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7 February Holidays

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February is a tough month. We're in the final stretch of winter, and spring seems like a long way off. Maybe that's why they made it the shortest month. But that wasn't enough! To cheer everyone up, they've crammed as many holidays into that short period of time as humanly possible.

1. Groundhog Day, February 2

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You gotta love a holiday centered around weather. You might think it's about the animal, but no, any animal would have done just as well. The real reason Groundhog Day is celebrated on February 2nd is that it is close to the midpoint of winter, halfway between the solstice and the equinox. Whether the groundhog sees his shadow or not, we still officially have six more weeks of winter. But hope springs eternal.

2. Superbowl Sunday, February 3

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The manliest celebration of the year is on Superbowl Sunday. Professional football teams have been whittled down to the best of the AFC and the NFC. This year, it's the New York Giants vs. the New England Patriots. A tradition since 1967, Superbowl Sunday was a January holiday til 2004, when season creep pushed it into February. To celebrate properly, you should buy a big screen TV, stock up on beer and meal-sized snacks, and invite your friends over to watch the game. Remember to analyze all the expensive TV ads as well as the game. Here are more tips on hosting a Superbowl party.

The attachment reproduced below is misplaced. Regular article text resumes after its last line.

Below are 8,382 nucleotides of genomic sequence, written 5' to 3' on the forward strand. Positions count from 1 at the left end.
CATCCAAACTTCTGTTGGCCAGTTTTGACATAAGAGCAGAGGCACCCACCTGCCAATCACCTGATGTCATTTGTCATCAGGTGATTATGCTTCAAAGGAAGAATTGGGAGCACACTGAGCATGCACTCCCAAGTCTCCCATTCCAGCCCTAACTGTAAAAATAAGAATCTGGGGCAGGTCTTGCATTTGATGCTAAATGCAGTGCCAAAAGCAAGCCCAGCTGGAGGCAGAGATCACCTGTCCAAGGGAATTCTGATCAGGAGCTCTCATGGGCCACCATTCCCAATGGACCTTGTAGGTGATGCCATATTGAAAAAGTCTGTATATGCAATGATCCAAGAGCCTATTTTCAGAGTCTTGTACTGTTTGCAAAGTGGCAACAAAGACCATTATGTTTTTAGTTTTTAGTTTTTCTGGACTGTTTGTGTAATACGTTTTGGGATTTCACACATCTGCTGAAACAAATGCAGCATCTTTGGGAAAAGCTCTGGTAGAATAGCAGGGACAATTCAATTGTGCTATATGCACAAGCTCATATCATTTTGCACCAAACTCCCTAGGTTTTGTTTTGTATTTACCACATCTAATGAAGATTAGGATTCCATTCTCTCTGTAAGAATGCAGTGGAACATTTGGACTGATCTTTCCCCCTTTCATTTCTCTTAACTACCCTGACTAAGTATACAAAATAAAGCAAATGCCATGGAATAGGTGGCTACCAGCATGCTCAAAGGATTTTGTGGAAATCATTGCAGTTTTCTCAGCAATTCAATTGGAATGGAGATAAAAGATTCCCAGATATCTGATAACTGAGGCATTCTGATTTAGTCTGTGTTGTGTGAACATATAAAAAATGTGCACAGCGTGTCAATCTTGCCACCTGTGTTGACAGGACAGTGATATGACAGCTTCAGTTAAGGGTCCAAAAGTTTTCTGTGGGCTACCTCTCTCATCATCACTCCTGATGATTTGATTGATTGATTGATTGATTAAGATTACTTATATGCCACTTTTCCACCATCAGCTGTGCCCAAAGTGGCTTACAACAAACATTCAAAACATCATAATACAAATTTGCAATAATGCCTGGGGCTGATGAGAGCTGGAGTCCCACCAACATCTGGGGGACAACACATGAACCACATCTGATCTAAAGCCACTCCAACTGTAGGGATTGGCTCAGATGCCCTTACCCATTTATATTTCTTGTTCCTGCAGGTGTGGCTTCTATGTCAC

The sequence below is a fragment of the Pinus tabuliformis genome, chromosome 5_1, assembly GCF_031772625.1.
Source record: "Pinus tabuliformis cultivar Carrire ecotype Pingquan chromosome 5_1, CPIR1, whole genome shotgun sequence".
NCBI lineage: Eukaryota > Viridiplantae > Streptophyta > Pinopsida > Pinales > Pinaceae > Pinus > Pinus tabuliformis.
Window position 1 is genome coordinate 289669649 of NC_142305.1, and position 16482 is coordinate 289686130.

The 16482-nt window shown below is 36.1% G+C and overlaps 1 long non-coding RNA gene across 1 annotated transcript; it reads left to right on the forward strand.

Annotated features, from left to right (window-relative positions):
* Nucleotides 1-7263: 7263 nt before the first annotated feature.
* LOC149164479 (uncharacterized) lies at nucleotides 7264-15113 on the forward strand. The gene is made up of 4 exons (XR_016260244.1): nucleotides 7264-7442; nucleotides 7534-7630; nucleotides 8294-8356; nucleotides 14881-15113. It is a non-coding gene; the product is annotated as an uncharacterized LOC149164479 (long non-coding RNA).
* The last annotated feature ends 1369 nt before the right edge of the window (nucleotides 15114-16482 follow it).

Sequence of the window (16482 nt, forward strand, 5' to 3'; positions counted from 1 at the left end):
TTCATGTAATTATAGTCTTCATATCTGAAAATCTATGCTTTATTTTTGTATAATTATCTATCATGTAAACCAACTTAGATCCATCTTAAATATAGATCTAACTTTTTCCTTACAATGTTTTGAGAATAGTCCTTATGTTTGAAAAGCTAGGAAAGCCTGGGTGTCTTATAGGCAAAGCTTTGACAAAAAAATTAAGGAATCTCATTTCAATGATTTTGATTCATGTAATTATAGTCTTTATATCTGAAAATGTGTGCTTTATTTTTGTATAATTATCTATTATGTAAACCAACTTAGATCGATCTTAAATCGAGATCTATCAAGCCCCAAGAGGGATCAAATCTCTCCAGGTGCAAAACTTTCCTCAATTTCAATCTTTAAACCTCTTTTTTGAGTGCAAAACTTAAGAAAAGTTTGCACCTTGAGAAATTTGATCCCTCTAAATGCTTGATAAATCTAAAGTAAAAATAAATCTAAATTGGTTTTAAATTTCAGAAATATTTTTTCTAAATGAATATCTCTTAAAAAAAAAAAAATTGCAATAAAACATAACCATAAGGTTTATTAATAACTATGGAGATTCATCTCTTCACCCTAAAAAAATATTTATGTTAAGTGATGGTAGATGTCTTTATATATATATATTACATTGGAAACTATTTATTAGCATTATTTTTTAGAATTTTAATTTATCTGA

3. Mardi Gras, February 5

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Mardi Gras means "Fat Tuesday". The date is also called Shrove Tuesday or Pancake Day. It's the day before Ash Wednesday, the beginning of Lent, the 40-day period of fasting leading up to Easter. The purpose of Fat Tuesday is to use up all the temptations before the fast, whether alcohol, sugar, fatty foods, or wild carousing. The idea has expanded to an entire season of Carnival, since there's a lot of temptations out there.

4. Chinese New Year, February 7

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Chinese New Year is the beginning of the Spring Festival which runs 15 days and ends with the Lantern Festival. The date varies from year to year and depends on the lunar calendar. In Chinese astrology, each year is named after an animal in the zodiac, making a 12-year cycle. This February 7th is the beginning of The Year of the Rat. The New Year is a time of fresh beginnings, parades and fireworks, and symbols of good luck.

5. Valentines Day, February 14